Avoidance has apparently always been my primary method of coping, although, true to form, I didn’t realize just how pathological my denial until the past few years. I took action, self-therapized and thought I had come to face some truths, had managed to correct my clinical escapism, only to discover I have – again – immersed myself in make-believe and blindness.
I’m not going to think about it. LOL. Which is what I do. Or, rather, don’t. For example, I haven’t turned on NPR or television news or picked up a paper or perused web-sources much in the past week because I can’t bear the deluge of CPAC reporting. Sadly, I was unable to avoid Sarah Palin’s exercise in Seussian copyright infringement, which is just the sort of thing I wanted NOT to see.
It disturbed me. As did a TEDxYouth Talk given by Caroline Heldman, the link to which was Tweeted by Betty Buckley. I love and adore Betty Buckley (Follow her HERE on TWITTER). She is kind beyond measure to her fans and followers, offering pleasant thank-yous and acknowledgments for our fan-Tweets. So, I click her links. Like this one (CLICK HERE TO FOLLOW THE LINK) which leads to the talk referenced above, all about the culture of objectification:
There are a number of incredibly valid and disturbing points in this talk, but, too, it does those things I find disturbing about so much media and in the work of so many pundits and columnists and religionists and politicians: it uses absolutes and extremes and selective exampling and floating, nascent point-supporting statistics of unknown provenance to make its points – none of which I am arguing or disputing – because I haven’t researched them, but the USE of which – by ANYONE – make me tune out, or, at the very least, suspicious.
I don’t know how – as she claims – we see 5000 ads a day. If each ad is even five seconds long, that’s 25,000 seconds. I’m bad at math, but, 25,000 seconds equals 416 minutes, which equals almost 7 hours a day of “being exposed” to commercials. I don’t doubt that in the effort to monetize every activity in the entire world we are under constant bombardment – for example, I spend a lot of time rejecting ads in my Twitter feed and I left Facebook, in part, because of target marketing, and I can see that I am being marketed at on nearly every website I visit when ads for books or shows on which I once clicked show up – so, maybe, I guess, I am spending seven hours a day looking at ads, but, wow. I don’t spend seven hours a day total on line, tv, radio, so, I think not.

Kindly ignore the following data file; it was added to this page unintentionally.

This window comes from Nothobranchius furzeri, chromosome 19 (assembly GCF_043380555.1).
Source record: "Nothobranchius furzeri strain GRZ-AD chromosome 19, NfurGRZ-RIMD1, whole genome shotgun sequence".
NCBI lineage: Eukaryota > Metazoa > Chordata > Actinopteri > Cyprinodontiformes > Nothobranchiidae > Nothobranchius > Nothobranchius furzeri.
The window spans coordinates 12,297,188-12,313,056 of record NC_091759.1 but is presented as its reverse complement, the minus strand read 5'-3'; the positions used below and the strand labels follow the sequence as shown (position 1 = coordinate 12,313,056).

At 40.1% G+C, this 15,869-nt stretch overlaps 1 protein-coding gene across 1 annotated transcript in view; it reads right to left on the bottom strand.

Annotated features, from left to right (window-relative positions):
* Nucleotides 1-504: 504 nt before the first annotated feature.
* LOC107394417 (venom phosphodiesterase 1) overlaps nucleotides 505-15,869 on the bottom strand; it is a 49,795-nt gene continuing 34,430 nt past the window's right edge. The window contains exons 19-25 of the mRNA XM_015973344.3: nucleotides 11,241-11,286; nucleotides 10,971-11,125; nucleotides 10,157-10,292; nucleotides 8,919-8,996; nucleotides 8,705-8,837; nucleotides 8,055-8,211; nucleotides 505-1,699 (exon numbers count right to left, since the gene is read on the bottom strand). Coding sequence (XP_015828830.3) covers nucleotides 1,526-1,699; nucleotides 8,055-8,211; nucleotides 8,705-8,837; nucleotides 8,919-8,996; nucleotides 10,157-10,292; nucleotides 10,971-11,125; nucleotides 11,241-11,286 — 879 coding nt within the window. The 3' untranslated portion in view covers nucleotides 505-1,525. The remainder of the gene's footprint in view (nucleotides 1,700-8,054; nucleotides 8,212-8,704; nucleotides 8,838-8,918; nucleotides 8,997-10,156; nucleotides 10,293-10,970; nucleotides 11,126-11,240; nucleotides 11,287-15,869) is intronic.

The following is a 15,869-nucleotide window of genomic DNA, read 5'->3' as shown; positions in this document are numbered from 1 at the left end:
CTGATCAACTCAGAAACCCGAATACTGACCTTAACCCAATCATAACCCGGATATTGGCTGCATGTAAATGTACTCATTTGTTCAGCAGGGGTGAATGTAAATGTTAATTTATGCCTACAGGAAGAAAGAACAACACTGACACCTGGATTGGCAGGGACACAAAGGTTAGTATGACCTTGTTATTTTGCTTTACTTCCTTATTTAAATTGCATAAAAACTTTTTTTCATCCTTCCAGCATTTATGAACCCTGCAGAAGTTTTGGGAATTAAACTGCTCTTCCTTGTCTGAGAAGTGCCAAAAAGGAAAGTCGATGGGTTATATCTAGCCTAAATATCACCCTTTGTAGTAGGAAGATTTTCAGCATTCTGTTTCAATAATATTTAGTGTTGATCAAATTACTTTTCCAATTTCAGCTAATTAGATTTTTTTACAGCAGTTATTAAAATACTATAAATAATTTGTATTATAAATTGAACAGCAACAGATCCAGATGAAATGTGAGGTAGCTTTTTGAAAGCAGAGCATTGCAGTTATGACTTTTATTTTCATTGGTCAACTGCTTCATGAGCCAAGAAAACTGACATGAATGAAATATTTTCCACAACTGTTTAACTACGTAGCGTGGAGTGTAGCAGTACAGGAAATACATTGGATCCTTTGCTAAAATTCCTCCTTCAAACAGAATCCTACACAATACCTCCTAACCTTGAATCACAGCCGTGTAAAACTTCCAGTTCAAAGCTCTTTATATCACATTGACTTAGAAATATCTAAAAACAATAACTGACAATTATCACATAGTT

All of which obscures the point Caroline Heldman was making about the culture of objectification in which we live. But, that’s why I don’t trust ANY media. Why it’s difficult for me. This kind of detail catches my attention and the inner obfuscation begins and the larger point is missed because I’m so busy obsessing on some minor detail, and, VOILA, my life of AVOIDANCE.
And, here’s the thing, objectification is not only happening to women, it’s happening now to everyone. There are standards of “beauty” and physical perfection being promulgated which are virtually impossible to meet. My gym is FILLED with teen boys (and grown up men) trying to sculpt themselves into porno-looking guys.
Go on CraigsList or a dating site, or, hell, Facebook or Twitter or (name the social media site) and there it is: Proof. But I don’t think this can be blamed on media or tech. The aspirational curation of one’s image has been going on since time began; its delivery systems may have evolved and changed, but the phenomenon has ALWAYS existed. The media reflects US – the culture – not really the other way around, which is why I avoid so much of the media. When CPAC is a reflection of the culture, I would rather wait it out until the culture changes.
And it will, eventually. And I would like to think that SOME DAY I would be attractive to a huge cohort BECAUSE I have an I.Q. in the genius range and am well-read and erudite and witty and know about the Algonquin Round Table. But, uhm, I won’t hold my breath. The Algonquin was bought by Marriott, and check out the list of billionaires in the world and other than J.K.Rowling, not a lot of writers on there and certainly none whose oeuvre is serious literary fiction. But, uhm, as reported by Joe. My. God (CLICK HERE FOR HIS BLOG)., designer Michael Kors was added to the list this year. He sells beauty. Not brains. It’s made him a billionaire.
So, yes, objectification sucks. I know. I can’t look at myself in a mirror because I am not pretty enough. But before you start talking about destroying the paradigm for a new model, instead of supplying us with lots of facts and figures about what has been and is and the number of ads we see each day, you’d better have some realistic idea about what that new model of reality is going to be.
I’d love to live in a culture without mirrors, where my I.Q. made me a catch on the level of Brad Pitt or George Clooney . . . but, like I said, not gonna hold my breath. And so, until then, guess I’ll keep lying about my age and my weight and using a modified Anderson Cooper shot as my “pic” – yeah, that’s right. What? At least he’s smart.